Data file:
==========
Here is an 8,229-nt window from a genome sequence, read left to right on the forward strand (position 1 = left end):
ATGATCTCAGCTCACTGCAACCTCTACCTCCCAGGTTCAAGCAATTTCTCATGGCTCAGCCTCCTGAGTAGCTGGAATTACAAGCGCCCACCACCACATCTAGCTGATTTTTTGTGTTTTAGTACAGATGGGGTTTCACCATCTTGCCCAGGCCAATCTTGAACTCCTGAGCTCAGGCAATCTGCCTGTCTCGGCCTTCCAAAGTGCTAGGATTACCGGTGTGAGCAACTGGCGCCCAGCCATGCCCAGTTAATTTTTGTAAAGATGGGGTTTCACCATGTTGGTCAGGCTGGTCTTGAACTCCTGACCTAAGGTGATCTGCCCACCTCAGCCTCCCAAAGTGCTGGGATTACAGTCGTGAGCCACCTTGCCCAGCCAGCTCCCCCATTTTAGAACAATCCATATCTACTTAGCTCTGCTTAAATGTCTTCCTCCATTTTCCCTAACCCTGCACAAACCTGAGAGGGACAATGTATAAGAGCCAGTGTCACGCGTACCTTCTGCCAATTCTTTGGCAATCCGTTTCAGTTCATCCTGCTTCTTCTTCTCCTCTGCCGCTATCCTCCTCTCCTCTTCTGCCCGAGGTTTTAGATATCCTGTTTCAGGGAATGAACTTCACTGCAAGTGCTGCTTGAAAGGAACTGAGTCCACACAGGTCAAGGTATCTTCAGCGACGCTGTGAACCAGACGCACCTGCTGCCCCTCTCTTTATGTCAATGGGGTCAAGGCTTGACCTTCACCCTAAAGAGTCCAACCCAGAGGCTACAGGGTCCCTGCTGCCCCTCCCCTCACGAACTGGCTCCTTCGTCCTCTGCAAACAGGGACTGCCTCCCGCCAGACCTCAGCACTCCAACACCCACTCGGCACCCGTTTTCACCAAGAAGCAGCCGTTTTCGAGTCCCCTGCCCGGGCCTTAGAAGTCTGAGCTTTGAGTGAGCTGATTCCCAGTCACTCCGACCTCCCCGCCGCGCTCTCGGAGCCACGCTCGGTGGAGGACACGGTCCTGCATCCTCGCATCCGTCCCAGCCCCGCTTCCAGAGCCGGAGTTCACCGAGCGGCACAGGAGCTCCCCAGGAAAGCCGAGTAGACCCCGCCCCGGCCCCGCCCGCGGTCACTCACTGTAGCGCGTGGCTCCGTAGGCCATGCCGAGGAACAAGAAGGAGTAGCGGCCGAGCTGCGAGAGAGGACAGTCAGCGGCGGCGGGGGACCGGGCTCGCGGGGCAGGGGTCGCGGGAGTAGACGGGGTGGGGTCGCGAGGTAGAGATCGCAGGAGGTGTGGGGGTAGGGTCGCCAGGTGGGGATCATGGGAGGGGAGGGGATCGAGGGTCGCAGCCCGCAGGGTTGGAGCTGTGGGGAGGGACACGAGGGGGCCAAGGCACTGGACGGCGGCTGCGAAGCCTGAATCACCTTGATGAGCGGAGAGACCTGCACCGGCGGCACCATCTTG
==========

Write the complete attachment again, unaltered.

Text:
Here is an 8,229-nt window from a genome sequence, read left to right on the forward strand (position 1 = left end):
ATGATCTCAGCTCACTGCAACCTCTACCTCCCAGGTTCAAGCAATTTCTCATGGCTCAGCCTCCTGAGTAGCTGGAATTACAAGCGCCCACCACCACATCTAGCTGATTTTTTGTGTTTTAGTACAGATGGGGTTTCACCATCTTGCCCAGGCCAATCTTGAACTCCTGAGCTCAGGCAATCTGCCTGTCTCGGCCTTCCAAAGTGCTAGGATTACCGGTGTGAGCAACTGGCGCCCAGCCATGCCCAGTTAATTTTTGTAAAGATGGGGTTTCACCATGTTGGTCAGGCTGGTCTTGAACTCCTGACCTAAGGTGATCTGCCCACCTCAGCCTCCCAAAGTGCTGGGATTACAGTCGTGAGCCACCTTGCCCAGCCAGCTCCCCCATTTTAGAACAATCCATATCTACTTAGCTCTGCTTAAATGTCTTCCTCCATTTTCCCTAACCCTGCACAAACCTGAGAGGGACAATGTATAAGAGCCAGTGTCACGCGTACCTTCTGCCAATTCTTTGGCAATCCGTTTCAGTTCATCCTGCTTCTTCTTCTCCTCTGCCGCTATCCTCCTCTCCTCTTCTGCCCGAGGTTTTAGATATCCTGTTTCAGGGAATGAACTTCACTGCAAGTGCTGCTTGAAAGGAACTGAGTCCACACAGGTCAAGGTATCTTCAGCGACGCTGTGAACCAGACGCACCTGCTGCCCCTCTCTTTATGTCAATGGGGTCAAGGCTTGACCTTCACCCTAAAGAGTCCAACCCAGAGGCTACAGGGTCCCTGCTGCCCCTCCCCTCACGAACTGGCTCCTTCGTCCTCTGCAAACAGGGACTGCCTCCCGCCAGACCTCAGCACTCCAACACCCACTCGGCACCCGTTTTCACCAAGAAGCAGCCGTTTTCGAGTCCCCTGCCCGGGCCTTAGAAGTCTGAGCTTTGAGTGAGCTGATTCCCAGTCACTCCGACCTCCCCGCCGCGCTCTCGGAGCCACGCTCGGTGGAGGACACGGTCCTGCATCCTCGCATCCGTCCCAGCCCCGCTTCCAGAGCCGGAGTTCACCGAGCGGCACAGGAGCTCCCCAGGAAAGCCGAGTAGACCCCGCCCCGGCCCCGCCCGCGGTCACTCACTGTAGCGCGTGGCTCCGTAGGCCATGCCGAGGAACAAGAAGGAGTAGCGGCCGAGCTGCGAGAGAGGACAGTCAGCGGCGGCGGGGGACCGGGCTCGCGGGGCAGGGGTCGCGGGAGTAGACGGGGTGGGGTCGCGAGGTAGAGATCGCAGGAGGTGTGGGGGTAGGGTCGCCAGGTGGGGATCATGGGAGGGGAGGGGATCGAGGGTCGCAGCCCGCAGGGTTGGAGCTGTGGGGAGGGACACGAGGGGGCCAAGGCACTGGACGGCGGCTGCGAAGCCTGAATCACCTTGATGAGCGGAGAGACCTGCACCGGCGGCACCATCTTG